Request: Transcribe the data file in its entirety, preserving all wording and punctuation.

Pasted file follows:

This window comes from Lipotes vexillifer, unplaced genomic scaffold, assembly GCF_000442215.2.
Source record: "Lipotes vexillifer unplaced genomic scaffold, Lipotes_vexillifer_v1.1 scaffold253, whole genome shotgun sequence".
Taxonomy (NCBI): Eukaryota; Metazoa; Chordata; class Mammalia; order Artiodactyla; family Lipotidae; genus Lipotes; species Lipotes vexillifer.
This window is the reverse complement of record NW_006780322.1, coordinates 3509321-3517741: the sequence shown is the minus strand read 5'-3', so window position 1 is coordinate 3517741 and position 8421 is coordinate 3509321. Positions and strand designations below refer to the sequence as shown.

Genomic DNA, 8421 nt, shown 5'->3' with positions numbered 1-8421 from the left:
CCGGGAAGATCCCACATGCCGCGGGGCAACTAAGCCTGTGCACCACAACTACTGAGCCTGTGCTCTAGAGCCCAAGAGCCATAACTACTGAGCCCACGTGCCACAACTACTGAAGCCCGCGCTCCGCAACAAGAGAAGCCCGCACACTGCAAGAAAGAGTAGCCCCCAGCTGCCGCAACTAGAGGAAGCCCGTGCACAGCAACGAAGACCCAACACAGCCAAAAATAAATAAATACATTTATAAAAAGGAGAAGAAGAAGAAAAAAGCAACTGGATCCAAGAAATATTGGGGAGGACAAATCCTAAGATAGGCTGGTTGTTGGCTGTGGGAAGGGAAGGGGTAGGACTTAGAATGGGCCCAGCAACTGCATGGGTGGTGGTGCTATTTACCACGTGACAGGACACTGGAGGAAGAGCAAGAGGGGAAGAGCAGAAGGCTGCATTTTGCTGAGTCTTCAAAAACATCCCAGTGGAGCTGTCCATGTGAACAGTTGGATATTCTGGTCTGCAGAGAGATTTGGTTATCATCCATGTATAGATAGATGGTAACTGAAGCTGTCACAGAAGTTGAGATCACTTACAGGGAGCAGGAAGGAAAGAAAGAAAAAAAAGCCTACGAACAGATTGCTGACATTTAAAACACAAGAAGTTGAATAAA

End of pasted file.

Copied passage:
This window comes from Lipotes vexillifer, unplaced genomic scaffold, assembly GCF_000442215.2.
Source record: "Lipotes vexillifer unplaced genomic scaffold, Lipotes_vexillifer_v1.1 scaffold253, whole genome shotgun sequence".
Taxonomy (NCBI): Eukaryota; Metazoa; Chordata; class Mammalia; order Artiodactyla; family Lipotidae; genus Lipotes; species Lipotes vexillifer.
This window is the reverse complement of record NW_006780322.1, coordinates 3509321-3517741: the sequence shown is the minus strand read 5'-3', so window position 1 is coordinate 3517741 and position 8421 is coordinate 3509321. Positions and strand designations below refer to the sequence as shown.

Genomic DNA, 8421 nt, shown 5'->3' with positions numbered 1-8421 from the left:
CCGGGAAGATCCCACATGCCGCGGGGCAACTAAGCCTGTGCACCACAACTACTGAGCCTGTGCTCTAGAGCCCAAGAGCCATAACTACTGAGCCCACGTGCCACAACTACTGAAGCCCGCGCTCCGCAACAAGAGAAGCCCGCACACTGCAAGAAAGAGTAGCCCCCAGCTGCCGCAACTAGAGGAAGCCCGTGCACAGCAACGAAGACCCAACACAGCCAAAAATAAATAAATACATTTATAAAAAGGAGAAGAAGAAGAAAAAAGCAACTGGATCCAAGAAATATTGGGGAGGACAAATCCTAAGATAGGCTGGTTGTTGGCTGTGGGAAGGGAAGGGGTAGGACTTAGAATGGGCCCAGCAACTGCATGGGTGGTGGTGCTATTTACCACGTGACAGGACACTGGAGGAAGAGCAAGAGGGGAAGAGCAGAAGGCTGCATTTTGCTGAGTCTTCAAAAACATCCCAGTGGAGCTGTCCATGTGAACAGTTGGATATTCTGGTCTGCAGAGAGATTTGGTTATCATCCATGTATAGATAGATGGTAACTGAAGCTGTCACAGAAGTTGAGATCACTTACAGGGAGCAGGAAGGAAAGAAAGAAAAAAAAGCCTACGAACAGATTGCTGACATTTAAAACACAAGAAGTTGAATAAA